-Contributed by Steve Regimbal-
Ted Beringer has the hands of a lumberjack, but he can feel invisible sanding flaws on a guitar top and can glue delicate banding onto the tiniest crevices of a sound hole. When he tries out one of his newly crafted mandolins, his thick fingers play “Never on a Sunday” upon an impossibly narrow fret board. Ted is a master luthier, he creates world-class instruments, and it all starts with the wood.
Instrument quality woods are often exotic, sometimes rare, and sold at black market prices. Ted looks at a piece of wood the way a sculptor looks at a slab of marble. He envisions how the raw grain will look on a completed side or back. He considers how the texture and hardness will affect the bending, carving, sanding, and finishing. He knows from experience that cherry tends to produce a bright sound, that maple normally gives a warm sound, and that the ultimate result can be a surprise. The tops are usually carved from special varieties of spruce or cedar. Maple and cherry are commonly used for the sides, back and neck. Yet Ted has made instruments from mahogany, teak, padouk, koa, bubinga, and even blue mahoe, which must be worked with care since its sawdust is toxic.
Ted’s specialty is the archtop design, where the strings are stretched across a bridge that transmits their vibrations onto a carved top that in turn vibrates and resonates with the back and sides to produce a sound unique to each instrument. Ted never makes the same instrument twice. He constantly experiments with the sound hole configurations, the bracing methods, and the bridge placement. The top must be thin enough to vibrate, but not so thin that it rattles. it must be thick enough and braced properly so that it can sustain the enormous downward pressure caused by the tension of the strings across the bridge. Ted fine-tunes each top until it responds with nearly equal loudness to the frequency of each string without a muddy sound when a chord is strummed. Yet sometimes a meticulously designed top carved from the highest quality wood will crack or will just be “dead,” and Ted tears it off and starts over. Analyzing the complexities of the archtop would keep an acoustical engineer busy for a long time.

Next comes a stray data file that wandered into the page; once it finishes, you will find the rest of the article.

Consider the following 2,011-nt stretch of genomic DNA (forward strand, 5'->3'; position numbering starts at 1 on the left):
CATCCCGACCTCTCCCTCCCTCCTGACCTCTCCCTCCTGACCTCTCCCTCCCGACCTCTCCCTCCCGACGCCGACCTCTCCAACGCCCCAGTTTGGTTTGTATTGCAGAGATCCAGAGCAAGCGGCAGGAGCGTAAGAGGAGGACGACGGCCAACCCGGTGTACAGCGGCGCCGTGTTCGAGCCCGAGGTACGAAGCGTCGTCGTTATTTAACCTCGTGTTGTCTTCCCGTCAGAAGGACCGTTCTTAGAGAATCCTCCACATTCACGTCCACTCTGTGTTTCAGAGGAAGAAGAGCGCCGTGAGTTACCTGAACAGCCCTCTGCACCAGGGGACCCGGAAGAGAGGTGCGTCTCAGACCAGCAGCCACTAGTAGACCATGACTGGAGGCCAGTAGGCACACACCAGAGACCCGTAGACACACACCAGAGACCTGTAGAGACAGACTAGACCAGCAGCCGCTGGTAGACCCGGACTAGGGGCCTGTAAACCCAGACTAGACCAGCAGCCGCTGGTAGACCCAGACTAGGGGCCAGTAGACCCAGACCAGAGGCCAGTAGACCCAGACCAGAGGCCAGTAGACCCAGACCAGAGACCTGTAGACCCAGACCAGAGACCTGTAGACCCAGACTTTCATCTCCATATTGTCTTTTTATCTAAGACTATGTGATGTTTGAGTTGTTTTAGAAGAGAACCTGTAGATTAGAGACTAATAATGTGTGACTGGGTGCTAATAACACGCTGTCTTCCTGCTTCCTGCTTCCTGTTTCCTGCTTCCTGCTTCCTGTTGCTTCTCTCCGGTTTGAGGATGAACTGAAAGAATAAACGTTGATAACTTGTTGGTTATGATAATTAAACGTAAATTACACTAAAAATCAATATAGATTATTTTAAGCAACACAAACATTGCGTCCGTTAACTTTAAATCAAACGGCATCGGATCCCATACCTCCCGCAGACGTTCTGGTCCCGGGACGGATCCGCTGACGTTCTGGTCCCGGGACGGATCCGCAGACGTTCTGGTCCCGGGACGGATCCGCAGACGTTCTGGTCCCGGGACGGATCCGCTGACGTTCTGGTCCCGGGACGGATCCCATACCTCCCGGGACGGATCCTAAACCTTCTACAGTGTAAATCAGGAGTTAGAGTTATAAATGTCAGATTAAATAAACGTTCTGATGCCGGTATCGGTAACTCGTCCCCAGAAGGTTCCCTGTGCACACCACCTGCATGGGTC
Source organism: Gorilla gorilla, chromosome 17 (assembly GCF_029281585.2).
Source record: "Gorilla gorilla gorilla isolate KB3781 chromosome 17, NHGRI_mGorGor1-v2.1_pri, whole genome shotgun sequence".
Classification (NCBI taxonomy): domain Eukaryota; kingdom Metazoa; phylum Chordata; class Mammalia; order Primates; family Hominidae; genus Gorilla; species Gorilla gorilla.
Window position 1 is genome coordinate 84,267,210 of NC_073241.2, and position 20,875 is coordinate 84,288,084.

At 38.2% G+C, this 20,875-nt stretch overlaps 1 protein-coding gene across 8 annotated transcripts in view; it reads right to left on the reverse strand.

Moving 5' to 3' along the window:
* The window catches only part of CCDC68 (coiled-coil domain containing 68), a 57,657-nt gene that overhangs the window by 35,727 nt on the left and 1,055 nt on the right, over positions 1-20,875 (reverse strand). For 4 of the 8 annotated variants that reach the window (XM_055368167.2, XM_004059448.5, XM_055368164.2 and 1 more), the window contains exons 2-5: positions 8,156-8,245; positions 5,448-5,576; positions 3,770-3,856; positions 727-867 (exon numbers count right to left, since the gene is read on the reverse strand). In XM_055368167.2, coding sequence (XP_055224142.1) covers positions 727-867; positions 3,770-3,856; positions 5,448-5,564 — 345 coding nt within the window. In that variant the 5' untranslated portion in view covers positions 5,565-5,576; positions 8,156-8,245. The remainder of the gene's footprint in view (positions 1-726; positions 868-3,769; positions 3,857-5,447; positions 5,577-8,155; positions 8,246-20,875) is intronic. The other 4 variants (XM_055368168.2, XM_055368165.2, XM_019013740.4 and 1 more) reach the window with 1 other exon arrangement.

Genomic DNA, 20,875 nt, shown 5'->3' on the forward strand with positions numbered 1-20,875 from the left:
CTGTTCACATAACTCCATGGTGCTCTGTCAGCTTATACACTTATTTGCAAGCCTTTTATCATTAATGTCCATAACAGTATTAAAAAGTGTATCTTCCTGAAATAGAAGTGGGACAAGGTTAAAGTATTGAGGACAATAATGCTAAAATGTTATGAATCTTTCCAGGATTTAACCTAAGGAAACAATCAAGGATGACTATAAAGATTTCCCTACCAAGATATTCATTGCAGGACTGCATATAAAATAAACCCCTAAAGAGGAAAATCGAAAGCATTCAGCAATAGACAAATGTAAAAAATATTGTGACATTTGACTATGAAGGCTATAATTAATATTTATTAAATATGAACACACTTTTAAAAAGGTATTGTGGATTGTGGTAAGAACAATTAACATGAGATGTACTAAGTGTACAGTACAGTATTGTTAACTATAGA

Ted is pushing 80, but as a luthier he has the inspired enthusiasm of youth. Every minor setback is an interesting problem to be solved. If he doesn’t have the tool he needs, he makes one. Some instruments fight him all the way and others almost fall together. One of his innovative designs might “turn him on” and an especially beautiful tone will be “out of sight.” Every one of his instruments has a distinct personality, and he hasn’t made his masterpiece yet.
Luthier catalogs sell standard parts and hardware for guitars and mandolins, but when Ted is dissatisfied with their performance he designs his own. He machines bridges from ebony or rosewood that are curved to fit perfectly onto his carved tops for the best sound conduction. He creates his own tail pieces, which secure the strings to the guitar body at the precise angle needed to allow the top to vibrate at its optimum. He makes various types of pickups that convert acoustic vibrations into electronic signals and has pioneered a sliding pickup system that produces a wide tonal range.
Ted’s innovations are wasted on certain musicians who are hidebound, snobbish, or blindly loyal to bad instruments with famous brand names. Ted has developed nylon string archtop guitars that out perform most classical flattops, but he has trouble finding a classical guitarist who will deign to even look at one, much less play it. Ted’s mandolins have such incredible tone and response that they have redefined the instrument, but your typical bluegrass picker won’t touch anything but that curlicue kind that Bill Monroe plays, even though it will usually sound like a cigar box wrapped in rubber bands.
Ted does not share the infatuation that some of his colleagues have with old-fashioned glues and varnishes. He is not afraid to use modern adhesives and finishes. As a result, he has not only the best sounding but also the best looking instruments displayed at the luthiers’ conventions. The traditionalists will rave about his beautiful guitars, ask about his finishing techniques, then recoil in horror when he mentions Sherwin-Williams. Ted takes it all in stride. Apparently geniuses are used to being misunderstood.